The two reactions can be combined, as shown in equation (10) (Picture 1).

Picture 1:


Extensive efforts have been made to prepare organotin compounds by the Direct reaction of metallic tin with organic halides, but the only process which as yet has been commercially successful is the preparation of dimethyltin dichloride from methyl chloride and tin in the presence of a catalyst equation (11) [11].


Tin Bonding and Valency

In the periodic table of the elements, tin is listed in group 14, together with the elements carbon, silicon, germanium, and lead. Tin has two stable oxidation states, the Sn (+2) and Sn (+4). For bonding The Sn (+2) utilize the 5p orbitals mainly and leaving the singlet unshared pair in the 5s orbital with a little of p character, however, the organotin (II) compounds are not very stable, due to its tendency to polymerize rapidly and it can also be easily oxidized to the organotin (IV) which is the more stable. In the valence shell of the tin atom the four electrons have the 5s2 5p2 electronic arrangement that can undergo sp3 hybridization, and therefore tetravalent tin atoms are tetrahedral. The bonding of Sn is almost entirely covalent, at least in crystalline solids, in nonpolar solvents and in the vapor phase. This is true even for tin-halogen bonds. Within group 14, the bond lengths to carbon increase considerably: C-C 1.54, C-Si 1.94, C-Ge 1.99, C-Sn 2.15, and C-Pb 2.29 A°. The increased bond length for tin is the cause of the increased reactivity and the related lower thermal stability of the tin alkyls compared with their C, Si, and Ge analogs. Long bonds naturally have low strength and lessen the screening of the central atom by the ligands. Attacking reagents thus have easier access. This is particularly evident in organo-lead compounds [5].

Principal Coordination Geometries at the Tin Center in Organotin Compounds

Before 1963, when Hulme used X-ray crystallography to demonstrate that the monopyridine adduct of trimethyltin chloride contains5-coordinate tin, it had been generally assumed that most organotin (IV) compounds are simple, tetrahedral molecules containing 4-coordinate tin atoms., however, the well-established techniques of proton NMR and infrared spectroscopy have been supplemented by 119Sn NMR spectroscopy [12,13], and these have stimulated X-ray investigations of a large number of organotin compounds, Many derivatives are now known that contain not only 5 and 6 but even 7 coordinate tin atoms [14]. The divalent as well as in tetravalent tin of empty 5d orbital of suitable energy, it may be involved in the Hybridization, tin can have higher coordination numbers. In Figure 3, shows for both Sn (II) and Sn (IV) the principal coordination geometries, in the case of (II) tin, it is assumed that the lone pair is also participate in the hybridization. Some general trends for organotin coordination compounds have been well established. Based on the decreasing Lewis acidity with increasing number of organic groups present at tin, tetraorganotin compounds showed no capability to increase the coordination number due to the poor acceptor properties of the Sn in these compounds [15]. The preferred coordination geometry of the tin atom in triorganotin halides is trigonal bipyramidal, with the carbon of the ligand at the equatorial site and at the axial positions the donor atom and electronegative halide [16]. Both trigonal bipyramidal and octahedral coordination geometries have been found for the tin atom in adducts of diorganotin dihalides with Lewis bases. The solid-state structures of complexes, R2SnX2. 2L (L=monobasic ligand), have generally two trans-oriented carbon ligands (R), whereas the two halide and the two donor molecules can adopt either mutual Trans or cis-configurations, depending upon the nature of the substituent [17]. In solution, these complexes exist in equilibrium of a hexacoordinate and a pentacoordinate species, with the latter as the predominant one [18] (Picture 2).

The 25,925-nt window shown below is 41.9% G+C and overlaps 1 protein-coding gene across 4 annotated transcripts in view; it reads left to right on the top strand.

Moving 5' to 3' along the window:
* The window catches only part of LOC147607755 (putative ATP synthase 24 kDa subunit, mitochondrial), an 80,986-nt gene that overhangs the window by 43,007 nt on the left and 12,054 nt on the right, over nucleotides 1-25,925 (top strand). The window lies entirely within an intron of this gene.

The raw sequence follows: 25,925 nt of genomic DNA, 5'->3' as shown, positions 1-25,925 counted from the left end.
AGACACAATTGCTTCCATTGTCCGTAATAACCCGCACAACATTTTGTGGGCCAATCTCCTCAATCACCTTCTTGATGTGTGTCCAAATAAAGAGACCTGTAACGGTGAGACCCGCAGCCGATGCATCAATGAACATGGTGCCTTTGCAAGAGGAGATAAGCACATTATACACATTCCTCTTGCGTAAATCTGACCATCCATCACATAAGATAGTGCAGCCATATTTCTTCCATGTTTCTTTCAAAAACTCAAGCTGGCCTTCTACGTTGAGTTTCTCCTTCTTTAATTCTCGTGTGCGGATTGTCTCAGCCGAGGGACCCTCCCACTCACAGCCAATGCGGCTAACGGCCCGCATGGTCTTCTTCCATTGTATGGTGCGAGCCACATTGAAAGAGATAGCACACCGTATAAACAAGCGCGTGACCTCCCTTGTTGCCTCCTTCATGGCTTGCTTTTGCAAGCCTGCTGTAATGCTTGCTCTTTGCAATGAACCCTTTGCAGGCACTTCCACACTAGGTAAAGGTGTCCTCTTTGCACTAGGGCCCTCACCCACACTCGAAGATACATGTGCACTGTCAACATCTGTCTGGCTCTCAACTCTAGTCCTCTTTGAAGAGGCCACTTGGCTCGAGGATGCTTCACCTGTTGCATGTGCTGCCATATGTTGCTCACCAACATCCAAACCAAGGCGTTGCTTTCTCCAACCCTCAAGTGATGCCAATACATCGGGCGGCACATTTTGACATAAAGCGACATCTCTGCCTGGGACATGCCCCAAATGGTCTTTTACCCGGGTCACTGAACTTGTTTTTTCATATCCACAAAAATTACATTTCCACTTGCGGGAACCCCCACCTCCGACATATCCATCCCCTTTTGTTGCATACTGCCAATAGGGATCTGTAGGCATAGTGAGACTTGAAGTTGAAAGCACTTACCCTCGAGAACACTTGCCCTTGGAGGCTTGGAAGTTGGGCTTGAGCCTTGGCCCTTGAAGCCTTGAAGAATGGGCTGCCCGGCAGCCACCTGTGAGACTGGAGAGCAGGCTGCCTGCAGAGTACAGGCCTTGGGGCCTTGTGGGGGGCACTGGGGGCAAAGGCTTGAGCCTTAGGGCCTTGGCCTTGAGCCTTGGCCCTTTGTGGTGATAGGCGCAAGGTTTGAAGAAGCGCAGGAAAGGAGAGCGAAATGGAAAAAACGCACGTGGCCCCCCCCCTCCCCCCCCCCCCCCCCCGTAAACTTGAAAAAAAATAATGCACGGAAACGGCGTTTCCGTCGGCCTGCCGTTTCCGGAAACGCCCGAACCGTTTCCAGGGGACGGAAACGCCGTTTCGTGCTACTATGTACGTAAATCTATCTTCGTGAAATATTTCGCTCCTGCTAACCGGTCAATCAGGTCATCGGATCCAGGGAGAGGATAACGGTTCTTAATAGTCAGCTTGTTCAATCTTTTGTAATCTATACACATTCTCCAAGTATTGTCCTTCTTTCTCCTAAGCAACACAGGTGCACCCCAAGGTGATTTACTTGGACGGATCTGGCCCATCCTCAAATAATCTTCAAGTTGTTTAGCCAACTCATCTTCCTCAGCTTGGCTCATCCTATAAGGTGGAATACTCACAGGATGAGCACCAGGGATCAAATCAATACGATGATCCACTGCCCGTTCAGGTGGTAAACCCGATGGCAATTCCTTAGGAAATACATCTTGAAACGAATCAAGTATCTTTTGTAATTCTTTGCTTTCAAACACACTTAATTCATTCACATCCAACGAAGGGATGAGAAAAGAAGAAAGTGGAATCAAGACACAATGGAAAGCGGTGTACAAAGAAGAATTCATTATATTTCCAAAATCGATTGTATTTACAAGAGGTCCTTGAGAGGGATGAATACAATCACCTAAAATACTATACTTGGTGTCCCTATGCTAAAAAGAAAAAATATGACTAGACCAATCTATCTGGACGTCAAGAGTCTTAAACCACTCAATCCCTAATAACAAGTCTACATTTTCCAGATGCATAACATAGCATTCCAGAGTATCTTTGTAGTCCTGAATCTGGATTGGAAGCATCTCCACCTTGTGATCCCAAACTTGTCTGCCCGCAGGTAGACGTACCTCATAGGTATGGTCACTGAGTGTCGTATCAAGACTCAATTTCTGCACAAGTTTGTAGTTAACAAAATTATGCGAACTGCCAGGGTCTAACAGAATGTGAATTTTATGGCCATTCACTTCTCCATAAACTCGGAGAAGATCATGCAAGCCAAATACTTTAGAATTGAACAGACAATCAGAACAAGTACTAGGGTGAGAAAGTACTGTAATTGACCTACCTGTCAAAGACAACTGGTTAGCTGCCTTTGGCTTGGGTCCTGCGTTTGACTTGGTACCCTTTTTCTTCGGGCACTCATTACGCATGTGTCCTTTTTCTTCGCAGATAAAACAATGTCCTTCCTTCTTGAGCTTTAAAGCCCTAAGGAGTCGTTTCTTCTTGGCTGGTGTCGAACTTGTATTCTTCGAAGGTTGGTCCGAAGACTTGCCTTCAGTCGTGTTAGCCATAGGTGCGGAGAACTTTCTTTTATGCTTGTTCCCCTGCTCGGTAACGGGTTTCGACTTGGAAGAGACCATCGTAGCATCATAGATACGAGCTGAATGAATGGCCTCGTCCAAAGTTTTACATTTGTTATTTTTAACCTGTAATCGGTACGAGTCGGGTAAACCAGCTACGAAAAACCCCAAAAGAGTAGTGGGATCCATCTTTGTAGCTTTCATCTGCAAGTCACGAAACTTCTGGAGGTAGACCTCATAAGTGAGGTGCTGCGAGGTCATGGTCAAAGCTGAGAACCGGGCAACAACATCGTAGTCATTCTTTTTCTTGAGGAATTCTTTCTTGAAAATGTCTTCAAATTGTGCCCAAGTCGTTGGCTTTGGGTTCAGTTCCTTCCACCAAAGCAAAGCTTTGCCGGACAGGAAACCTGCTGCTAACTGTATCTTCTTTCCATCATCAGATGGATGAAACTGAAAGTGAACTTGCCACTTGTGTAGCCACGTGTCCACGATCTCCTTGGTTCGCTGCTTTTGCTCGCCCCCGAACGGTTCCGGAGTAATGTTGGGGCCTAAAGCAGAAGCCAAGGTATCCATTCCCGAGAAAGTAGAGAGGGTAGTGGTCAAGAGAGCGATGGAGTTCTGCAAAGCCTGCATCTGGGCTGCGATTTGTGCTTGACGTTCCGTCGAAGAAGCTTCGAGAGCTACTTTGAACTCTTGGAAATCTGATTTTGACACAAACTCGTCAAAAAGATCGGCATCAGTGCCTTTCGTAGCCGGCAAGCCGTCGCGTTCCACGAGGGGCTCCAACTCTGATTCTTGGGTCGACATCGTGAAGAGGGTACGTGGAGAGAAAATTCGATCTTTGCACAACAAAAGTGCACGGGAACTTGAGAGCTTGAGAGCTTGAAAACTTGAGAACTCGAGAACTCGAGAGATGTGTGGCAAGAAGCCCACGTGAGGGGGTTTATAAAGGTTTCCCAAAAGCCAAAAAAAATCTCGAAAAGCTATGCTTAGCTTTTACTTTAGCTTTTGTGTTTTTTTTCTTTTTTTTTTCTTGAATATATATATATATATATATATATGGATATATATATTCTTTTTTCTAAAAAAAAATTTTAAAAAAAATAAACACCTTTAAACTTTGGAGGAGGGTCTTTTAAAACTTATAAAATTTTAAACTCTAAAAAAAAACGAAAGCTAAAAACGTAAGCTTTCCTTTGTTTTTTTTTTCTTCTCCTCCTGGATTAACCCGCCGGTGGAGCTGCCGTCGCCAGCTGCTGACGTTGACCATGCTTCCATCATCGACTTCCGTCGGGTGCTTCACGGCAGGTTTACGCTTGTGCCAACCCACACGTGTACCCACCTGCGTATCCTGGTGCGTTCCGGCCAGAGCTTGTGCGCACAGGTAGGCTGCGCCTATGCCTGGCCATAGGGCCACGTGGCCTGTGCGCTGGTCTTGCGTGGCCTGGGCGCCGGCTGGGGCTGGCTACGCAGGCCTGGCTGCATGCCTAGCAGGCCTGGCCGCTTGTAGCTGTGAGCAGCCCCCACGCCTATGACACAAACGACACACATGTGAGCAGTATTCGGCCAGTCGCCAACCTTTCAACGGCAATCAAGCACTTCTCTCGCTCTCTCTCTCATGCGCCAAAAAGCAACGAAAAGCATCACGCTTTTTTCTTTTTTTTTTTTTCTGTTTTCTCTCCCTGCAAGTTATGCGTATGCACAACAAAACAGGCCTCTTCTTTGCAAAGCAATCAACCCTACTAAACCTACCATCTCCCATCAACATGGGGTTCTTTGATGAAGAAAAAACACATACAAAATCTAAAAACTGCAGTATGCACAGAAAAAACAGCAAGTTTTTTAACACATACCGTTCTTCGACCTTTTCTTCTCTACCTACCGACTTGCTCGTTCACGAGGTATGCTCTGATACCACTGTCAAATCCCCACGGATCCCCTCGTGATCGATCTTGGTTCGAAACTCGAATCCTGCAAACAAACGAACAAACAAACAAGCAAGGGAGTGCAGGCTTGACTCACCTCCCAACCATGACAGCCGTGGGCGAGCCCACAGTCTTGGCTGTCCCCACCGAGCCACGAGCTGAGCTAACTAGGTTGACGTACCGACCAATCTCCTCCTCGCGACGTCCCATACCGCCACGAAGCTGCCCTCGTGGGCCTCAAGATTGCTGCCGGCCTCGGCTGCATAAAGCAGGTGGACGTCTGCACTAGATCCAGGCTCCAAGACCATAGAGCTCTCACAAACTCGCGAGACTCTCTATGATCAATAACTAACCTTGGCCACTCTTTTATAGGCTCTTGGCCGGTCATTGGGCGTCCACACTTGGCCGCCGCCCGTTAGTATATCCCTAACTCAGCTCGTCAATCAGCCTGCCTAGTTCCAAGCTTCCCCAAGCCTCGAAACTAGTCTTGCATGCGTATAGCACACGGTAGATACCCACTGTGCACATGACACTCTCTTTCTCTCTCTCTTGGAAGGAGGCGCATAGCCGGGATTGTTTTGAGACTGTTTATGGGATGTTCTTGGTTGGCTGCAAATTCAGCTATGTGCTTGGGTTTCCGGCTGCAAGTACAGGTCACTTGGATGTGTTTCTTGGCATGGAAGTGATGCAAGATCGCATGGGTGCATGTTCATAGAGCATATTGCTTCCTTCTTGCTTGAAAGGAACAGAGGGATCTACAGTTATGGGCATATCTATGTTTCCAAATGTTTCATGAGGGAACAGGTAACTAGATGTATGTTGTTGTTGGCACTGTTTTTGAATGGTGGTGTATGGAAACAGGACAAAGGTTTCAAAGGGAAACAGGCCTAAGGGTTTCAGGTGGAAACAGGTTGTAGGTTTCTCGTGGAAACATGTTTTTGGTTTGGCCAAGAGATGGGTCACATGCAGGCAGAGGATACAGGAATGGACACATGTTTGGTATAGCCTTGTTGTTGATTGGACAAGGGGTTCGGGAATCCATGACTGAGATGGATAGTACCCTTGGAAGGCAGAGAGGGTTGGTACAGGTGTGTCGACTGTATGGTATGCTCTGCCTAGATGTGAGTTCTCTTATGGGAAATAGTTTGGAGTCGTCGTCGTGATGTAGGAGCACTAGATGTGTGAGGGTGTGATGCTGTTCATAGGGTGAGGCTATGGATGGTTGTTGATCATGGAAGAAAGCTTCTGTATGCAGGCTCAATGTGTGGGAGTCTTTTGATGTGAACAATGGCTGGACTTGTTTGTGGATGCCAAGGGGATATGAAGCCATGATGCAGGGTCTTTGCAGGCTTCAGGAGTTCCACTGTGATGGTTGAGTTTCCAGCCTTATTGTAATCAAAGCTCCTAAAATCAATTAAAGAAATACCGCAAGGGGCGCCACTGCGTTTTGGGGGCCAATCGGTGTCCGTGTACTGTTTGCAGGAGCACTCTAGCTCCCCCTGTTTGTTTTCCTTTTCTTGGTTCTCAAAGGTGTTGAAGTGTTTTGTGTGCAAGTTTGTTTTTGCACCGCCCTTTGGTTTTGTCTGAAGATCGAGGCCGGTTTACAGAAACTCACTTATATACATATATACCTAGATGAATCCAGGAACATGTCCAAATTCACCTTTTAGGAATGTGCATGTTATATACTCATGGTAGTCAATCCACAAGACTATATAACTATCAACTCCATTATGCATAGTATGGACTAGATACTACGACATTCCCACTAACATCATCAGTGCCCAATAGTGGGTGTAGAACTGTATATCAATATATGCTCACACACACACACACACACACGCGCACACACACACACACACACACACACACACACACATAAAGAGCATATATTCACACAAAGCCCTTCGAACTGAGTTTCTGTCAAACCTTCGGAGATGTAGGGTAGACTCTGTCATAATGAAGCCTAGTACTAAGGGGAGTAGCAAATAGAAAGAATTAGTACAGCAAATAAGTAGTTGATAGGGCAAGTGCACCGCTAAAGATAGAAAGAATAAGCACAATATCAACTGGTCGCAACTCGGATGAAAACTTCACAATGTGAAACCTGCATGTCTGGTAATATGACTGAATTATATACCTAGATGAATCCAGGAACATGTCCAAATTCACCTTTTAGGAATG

Picture 2:


Structures of Sn (IV) compounds.

Figure 3: The principal coordination geometries of divalent and tetravalent tin.


Monoorganotin compounds, RSnX, show a remarkable tendency to undergo to a higher coordination number to 5, 6 and7, and there are few Examples of compounds of the type RSnX which contain pentacoordinate tin. The anion in tetraphenylarsonium tetrachloromonomethylstannate, (Ph4As)+ (MeSnCl2)-, is one such example and consists of trigonal bipyramid and methyl group take an equatorial site [19]. A similar RSnX4, type of geometry was found in the intramolecular pentacoordinate, ketiminotin trichloride.

Preview of Organotin Application

In 1852 the synthesis of the first organotin compounds took place by Lowing and it was only after 80 years of the synthesis the organotins found application for transformer oils and vinyl plastics as stabilizers. Due to the development and increasing interest in the 1950s, significantly by Van der Kerk and co-workers, the organotin compounds commercial uses had expanded rapidly. There are three main areas of the utility of organotin compounds, as stabilizers of polymers, as industrial and agricultural biocides, and as catalytic agents in a many of chemical reactions.